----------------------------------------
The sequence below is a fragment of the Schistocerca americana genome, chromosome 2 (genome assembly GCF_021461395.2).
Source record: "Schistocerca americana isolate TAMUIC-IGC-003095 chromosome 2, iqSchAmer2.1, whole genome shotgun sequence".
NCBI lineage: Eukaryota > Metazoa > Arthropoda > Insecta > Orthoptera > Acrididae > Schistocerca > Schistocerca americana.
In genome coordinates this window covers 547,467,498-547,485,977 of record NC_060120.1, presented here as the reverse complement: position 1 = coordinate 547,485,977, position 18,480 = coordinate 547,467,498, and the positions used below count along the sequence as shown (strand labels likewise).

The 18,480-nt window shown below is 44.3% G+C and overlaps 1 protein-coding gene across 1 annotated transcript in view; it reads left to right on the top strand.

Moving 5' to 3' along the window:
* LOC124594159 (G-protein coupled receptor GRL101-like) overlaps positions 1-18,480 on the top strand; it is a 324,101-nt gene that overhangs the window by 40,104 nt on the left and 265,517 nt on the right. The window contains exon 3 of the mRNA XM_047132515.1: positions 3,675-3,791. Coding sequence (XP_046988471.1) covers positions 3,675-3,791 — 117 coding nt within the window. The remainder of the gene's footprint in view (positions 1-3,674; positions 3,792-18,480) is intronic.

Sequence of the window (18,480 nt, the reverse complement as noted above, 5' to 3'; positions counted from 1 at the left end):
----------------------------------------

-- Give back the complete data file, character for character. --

The sequence below is a fragment of the Schistocerca americana genome, chromosome 2 (genome assembly GCF_021461395.2).
Source record: "Schistocerca americana isolate TAMUIC-IGC-003095 chromosome 2, iqSchAmer2.1, whole genome shotgun sequence".
NCBI lineage: Eukaryota > Metazoa > Arthropoda > Insecta > Orthoptera > Acrididae > Schistocerca > Schistocerca americana.
In genome coordinates this window covers 547,467,498-547,485,977 of record NC_060120.1, presented here as the reverse complement: position 1 = coordinate 547,485,977, position 18,480 = coordinate 547,467,498, and the positions used below count along the sequence as shown (strand labels likewise).

The 18,480-nt window shown below is 44.3% G+C and overlaps 1 protein-coding gene across 1 annotated transcript in view; it reads left to right on the top strand.

Moving 5' to 3' along the window:
* LOC124594159 (G-protein coupled receptor GRL101-like) overlaps positions 1-18,480 on the top strand; it is a 324,101-nt gene that overhangs the window by 40,104 nt on the left and 265,517 nt on the right. The window contains exon 3 of the mRNA XM_047132515.1: positions 3,675-3,791. Coding sequence (XP_046988471.1) covers positions 3,675-3,791 — 117 coding nt within the window. The remainder of the gene's footprint in view (positions 1-3,674; positions 3,792-18,480) is intronic.

Sequence of the window (18,480 nt, the reverse complement as noted above, 5' to 3'; positions counted from 1 at the left end):